“Networking”, That Dirty Word…

It’s become something of a dirty word in the entertainment industry:  “networking”.  Maybe because it conjures up an image of people sipping martinis and interacting superficially at a trendy restaurant.  I like to think of networking as “relationship building”.  It is probably the hardest part of the business for a lot of actors.  I know it was, and still can be, difficult for me.  So much of an actor’s process happens alone:  reading scripts, developing characters, writing pitch letters, etc.  It’s easy to forget how important it is to just be social.  To me, the key to networking is letting go of the agenda and allowing real human-to-human relationships to form.

Yesterday was a perfect example of networking in action, for me.  I met up with an old friend I’ve known for the 8 years I’ve lived in L.A.  She’s a little older than me and, by anyone’s measure, has had an extremely successful career in the business.  Our friendship extends beyond the business, though, and it had been awhile since we’d seen each other so we met for coffee.  Just breaking the pattern of my day and agreeing to meet for coffee when I could be hustling, sending emails, researching agents, and making phone calls is a big deal for me.  But she called me a few days before and left me a message at a time when I was feeling a bit of despair toward my agent pursuits.  Since she’s had a robust career with a lot of work, it seemed like a good idea to be in her company while feeling that way.

As it turns out, my friend is not working as much as she once was and is having her own struggles with moving forward and re-inventing herself, particularly in this age of new media.  It turned out to be a great day of, not only catching up personally, but sharing our experiences in a way that helped and encouraged each other.  I’ve done a great deal of work in the area of self-marketing and approaching agents and casting directors on my own using new media – Twitter, Facebook, and YouTube.  My friend finds herself in the position of having to self-market and re-invent herself as she heads into a different age category and feels overwhelmed by the new way the industry communicates.  I was able to suggest ways she could promote herself and target specific people in a systematic way that, with her extensive resume and experience working, would surely interest a lot of people.  She just needs a little help in grasping the power of the new media.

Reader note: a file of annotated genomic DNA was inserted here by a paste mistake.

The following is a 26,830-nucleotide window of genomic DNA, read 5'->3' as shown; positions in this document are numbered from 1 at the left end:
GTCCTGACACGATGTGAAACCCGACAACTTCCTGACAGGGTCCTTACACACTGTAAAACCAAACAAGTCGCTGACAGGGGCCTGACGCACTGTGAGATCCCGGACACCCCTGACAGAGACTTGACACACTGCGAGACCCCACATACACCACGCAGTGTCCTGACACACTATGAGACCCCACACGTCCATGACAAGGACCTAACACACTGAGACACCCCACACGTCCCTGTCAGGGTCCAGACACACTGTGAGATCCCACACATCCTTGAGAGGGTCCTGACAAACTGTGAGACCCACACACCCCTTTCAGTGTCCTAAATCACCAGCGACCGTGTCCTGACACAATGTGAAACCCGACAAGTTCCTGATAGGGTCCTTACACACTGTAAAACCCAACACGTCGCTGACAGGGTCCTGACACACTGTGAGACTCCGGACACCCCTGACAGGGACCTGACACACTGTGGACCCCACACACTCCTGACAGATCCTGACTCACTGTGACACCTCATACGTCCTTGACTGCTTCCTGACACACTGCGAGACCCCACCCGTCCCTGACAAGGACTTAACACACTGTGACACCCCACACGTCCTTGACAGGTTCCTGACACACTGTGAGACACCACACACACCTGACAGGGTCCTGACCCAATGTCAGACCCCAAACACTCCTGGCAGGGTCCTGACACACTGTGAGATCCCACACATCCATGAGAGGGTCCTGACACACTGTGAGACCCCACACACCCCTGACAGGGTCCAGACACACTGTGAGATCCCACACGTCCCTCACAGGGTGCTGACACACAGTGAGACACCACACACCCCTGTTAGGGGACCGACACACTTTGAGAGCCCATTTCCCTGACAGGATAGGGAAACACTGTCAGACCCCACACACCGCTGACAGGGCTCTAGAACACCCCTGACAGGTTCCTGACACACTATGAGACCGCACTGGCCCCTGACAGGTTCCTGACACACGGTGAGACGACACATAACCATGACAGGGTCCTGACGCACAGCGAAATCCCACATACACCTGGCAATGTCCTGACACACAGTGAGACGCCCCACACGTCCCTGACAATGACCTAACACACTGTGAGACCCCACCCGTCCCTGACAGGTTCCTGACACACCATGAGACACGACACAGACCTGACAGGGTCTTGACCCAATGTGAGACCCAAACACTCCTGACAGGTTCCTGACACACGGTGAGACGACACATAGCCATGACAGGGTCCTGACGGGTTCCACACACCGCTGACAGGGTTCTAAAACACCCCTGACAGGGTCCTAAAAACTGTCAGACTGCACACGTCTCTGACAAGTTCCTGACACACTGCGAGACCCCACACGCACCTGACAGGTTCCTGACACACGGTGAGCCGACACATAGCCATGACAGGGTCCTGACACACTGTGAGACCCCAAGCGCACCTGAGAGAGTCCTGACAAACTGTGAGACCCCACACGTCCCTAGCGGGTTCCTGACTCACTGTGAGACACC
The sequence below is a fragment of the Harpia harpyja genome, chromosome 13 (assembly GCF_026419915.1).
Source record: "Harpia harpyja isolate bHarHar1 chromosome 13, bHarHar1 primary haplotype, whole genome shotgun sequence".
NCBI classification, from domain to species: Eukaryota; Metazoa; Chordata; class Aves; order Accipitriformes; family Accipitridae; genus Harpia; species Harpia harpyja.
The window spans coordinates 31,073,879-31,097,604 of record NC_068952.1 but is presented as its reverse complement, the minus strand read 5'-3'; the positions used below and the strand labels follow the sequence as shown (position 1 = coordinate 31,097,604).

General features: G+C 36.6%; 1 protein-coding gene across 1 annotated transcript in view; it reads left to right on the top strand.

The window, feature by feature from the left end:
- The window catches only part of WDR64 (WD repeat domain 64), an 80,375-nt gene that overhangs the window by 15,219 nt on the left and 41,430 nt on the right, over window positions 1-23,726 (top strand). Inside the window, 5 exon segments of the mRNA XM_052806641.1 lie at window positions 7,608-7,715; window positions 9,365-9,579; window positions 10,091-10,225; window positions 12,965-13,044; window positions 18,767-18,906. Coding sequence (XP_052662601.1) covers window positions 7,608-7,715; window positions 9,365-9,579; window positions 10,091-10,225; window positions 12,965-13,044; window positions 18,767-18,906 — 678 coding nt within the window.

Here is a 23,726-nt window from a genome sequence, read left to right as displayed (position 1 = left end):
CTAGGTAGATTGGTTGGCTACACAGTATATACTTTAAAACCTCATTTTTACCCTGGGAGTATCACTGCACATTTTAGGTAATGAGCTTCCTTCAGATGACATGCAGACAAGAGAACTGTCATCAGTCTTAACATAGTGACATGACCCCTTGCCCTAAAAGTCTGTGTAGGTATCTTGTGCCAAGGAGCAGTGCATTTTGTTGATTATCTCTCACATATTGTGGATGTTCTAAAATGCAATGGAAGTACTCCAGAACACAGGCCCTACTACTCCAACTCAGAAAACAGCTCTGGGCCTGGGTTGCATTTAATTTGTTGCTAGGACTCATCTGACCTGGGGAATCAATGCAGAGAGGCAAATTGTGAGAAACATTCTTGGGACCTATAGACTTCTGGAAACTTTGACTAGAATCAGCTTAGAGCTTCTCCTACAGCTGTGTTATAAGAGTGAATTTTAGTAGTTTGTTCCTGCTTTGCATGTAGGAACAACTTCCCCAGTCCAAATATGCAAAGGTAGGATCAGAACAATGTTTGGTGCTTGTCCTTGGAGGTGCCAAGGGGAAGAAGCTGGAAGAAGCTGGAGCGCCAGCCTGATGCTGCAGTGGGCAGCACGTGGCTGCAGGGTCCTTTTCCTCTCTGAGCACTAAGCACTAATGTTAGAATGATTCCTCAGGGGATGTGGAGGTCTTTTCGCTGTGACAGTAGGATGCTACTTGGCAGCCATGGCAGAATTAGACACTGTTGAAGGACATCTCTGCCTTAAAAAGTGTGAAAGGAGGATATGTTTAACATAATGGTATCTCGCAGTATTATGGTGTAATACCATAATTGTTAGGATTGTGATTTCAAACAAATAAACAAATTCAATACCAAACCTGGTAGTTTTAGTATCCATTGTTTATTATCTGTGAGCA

When I mentioned my experience of the past year pursuing theatrical representation she said, “I know someone you should meet”, and picked up the phone right then and called an agent with whom she used to work but has maintained friendly relations.  She recommended me to him and asked him to meet me.  To me, this coffee date is “networking” in its purest form.  Neither of us came in with the specific agenda of advancing our careers – we were just two friends catching up and sharing our experiences – and, organically, we were each able to help each other.

Another way to think of networking is being of service without expecting anything in return.  For me, Deepak Chopra’s The Seven Spiritual Laws of Success was the real life-changer in understanding this principle.  He talks about the law of giving and receiving in a way that allows for the natural flow of positive energy in the universe.  You have to give in order to receive.  It’s a great thing for actors to remember when meeting an agent or casting director – we tend to give them so much power.  In the grand scheme of it all, it boils down to human-to-human contact.